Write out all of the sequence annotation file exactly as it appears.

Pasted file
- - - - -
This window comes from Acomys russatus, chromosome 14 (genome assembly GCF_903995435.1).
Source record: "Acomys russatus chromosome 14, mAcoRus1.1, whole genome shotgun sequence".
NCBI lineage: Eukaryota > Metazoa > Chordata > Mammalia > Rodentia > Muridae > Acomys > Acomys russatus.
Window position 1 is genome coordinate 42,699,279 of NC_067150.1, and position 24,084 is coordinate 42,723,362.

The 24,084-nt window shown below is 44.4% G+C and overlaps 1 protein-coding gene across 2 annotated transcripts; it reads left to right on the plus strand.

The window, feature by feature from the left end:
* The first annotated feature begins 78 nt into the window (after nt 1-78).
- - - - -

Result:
This window comes from Acomys russatus, chromosome 14 (genome assembly GCF_903995435.1).
Source record: "Acomys russatus chromosome 14, mAcoRus1.1, whole genome shotgun sequence".
NCBI lineage: Eukaryota > Metazoa > Chordata > Mammalia > Rodentia > Muridae > Acomys > Acomys russatus.
Window position 1 is genome coordinate 42,699,279 of NC_067150.1, and position 24,084 is coordinate 42,723,362.

The 24,084-nt window shown below is 44.4% G+C and overlaps 1 protein-coding gene across 2 annotated transcripts; it reads left to right on the plus strand.

The window, feature by feature from the left end:
* The first annotated feature begins 78 nt into the window (after nt 1-78).